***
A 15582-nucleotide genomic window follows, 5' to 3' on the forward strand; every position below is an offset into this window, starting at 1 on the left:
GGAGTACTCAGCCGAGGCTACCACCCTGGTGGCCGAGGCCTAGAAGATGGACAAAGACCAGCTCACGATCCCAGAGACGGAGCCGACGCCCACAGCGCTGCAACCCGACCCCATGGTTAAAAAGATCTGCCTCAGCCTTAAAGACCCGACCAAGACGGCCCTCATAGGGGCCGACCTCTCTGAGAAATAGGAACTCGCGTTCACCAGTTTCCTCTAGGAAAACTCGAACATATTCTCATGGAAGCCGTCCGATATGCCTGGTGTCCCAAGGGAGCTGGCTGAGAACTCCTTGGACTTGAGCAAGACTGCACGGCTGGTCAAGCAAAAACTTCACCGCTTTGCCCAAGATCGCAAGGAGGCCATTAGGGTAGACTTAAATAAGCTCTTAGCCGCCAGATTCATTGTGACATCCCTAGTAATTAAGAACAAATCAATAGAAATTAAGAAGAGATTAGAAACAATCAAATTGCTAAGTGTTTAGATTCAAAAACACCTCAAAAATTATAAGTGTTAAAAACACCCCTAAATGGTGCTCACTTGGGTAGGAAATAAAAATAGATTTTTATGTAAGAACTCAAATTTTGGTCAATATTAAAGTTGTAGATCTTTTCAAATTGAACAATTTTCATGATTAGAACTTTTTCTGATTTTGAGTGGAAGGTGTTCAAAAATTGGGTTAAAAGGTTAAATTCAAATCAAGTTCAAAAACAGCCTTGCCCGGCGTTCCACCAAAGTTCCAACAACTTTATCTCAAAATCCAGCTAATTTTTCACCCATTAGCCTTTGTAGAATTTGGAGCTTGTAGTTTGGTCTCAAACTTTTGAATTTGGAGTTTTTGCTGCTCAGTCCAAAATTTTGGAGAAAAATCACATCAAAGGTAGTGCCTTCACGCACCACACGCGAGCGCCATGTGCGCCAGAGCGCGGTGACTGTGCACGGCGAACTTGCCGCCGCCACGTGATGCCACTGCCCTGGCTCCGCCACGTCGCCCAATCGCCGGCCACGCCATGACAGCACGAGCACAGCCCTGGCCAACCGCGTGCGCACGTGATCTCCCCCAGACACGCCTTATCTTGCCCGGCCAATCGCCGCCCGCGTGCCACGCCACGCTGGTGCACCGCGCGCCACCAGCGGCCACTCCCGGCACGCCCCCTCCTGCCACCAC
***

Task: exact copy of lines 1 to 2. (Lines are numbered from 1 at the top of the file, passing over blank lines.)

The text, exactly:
A 15582-nucleotide genomic window follows, 5' to 3' on the forward strand; every position below is an offset into this window, starting at 1 on the left:
GGAGTACTCAGCCGAGGCTACCACCCTGGTGGCCGAGGCCTAGAAGATGGACAAAGACCAGCTCACGATCCCAGAGACGGAGCCGACGCCCACAGCGCTGCAACCCGACCCCATGGTTAAAAAGATCTGCCTCAGCCTTAAAGACCCGACCAAGACGGCCCTCATAGGGGCCGACCTCTCTGAGAAATAGGAACTCGCGTTCACCAGTTTCCTCTAGGAAAACTCGAACATATTCTCATGGAAGCCGTCCGATATGCCTGGTGTCCCAAGGGAGCTGGCTGAGAACTCCTTGGACTTGAGCAAGACTGCACGGCTGGTCAAGCAAAAACTTCACCGCTTTGCCCAAGATCGCAAGGAGGCCATTAGGGTAGACTTAAATAAGCTCTTAGCCGCCAGATTCATTGTGACATCCCTAGTAATTAAGAACAAATCAATAGAAATTAAGAAGAGATTAGAAACAATCAAATTGCTAAGTGTTTAGATTCAAAAACACCTCAAAAATTATAAGTGTTAAAAACACCCCTAAATGGTGCTCACTTGGGTAGGAAATAAAAATAGATTTTTATGTAAGAACTCAAATTTTGGTCAATATTAAAGTTGTAGATCTTTTCAAATTGAACAATTTTCATGATTAGAACTTTTTCTGATTTTGAGTGGAAGGTGTTCAAAAATTGGGTTAAAAGGTTAAATTCAAATCAAGTTCAAAAACAGCCTTGCCCGGCGTTCCACCAAAGTTCCAACAACTTTATCTCAAAATCCAGCTAATTTTTCACCCATTAGCCTTTGTAGAATTTGGAGCTTGTAGTTTGGTCTCAAACTTTTGAATTTGGAGTTTTTGCTGCTCAGTCCAAAATTTTGGAGAAAAATCACATCAAAGGTAGTGCCTTCACGCACCACACGCGAGCGCCATGTGCGCCAGAGCGCGGTGACTGTGCACGGCGAACTTGCCGCCGCCACGTGATGCCACTGCCCTGGCTCCGCCACGTCGCCCAATCGCCGGCCACGCCATGACAGCACGAGCACAGCCCTGGCCAACCGCGTGCGCACGTGATCTCCCCCAGACACGCCTTATCTTGCCCGGCCAATCGCCGCCCGCGTGCCACGCCACGCTGGTGCACCGCGCGCCACCAGCGGCCACTCCCGGCACGCCCCCTCCTGCCACCAC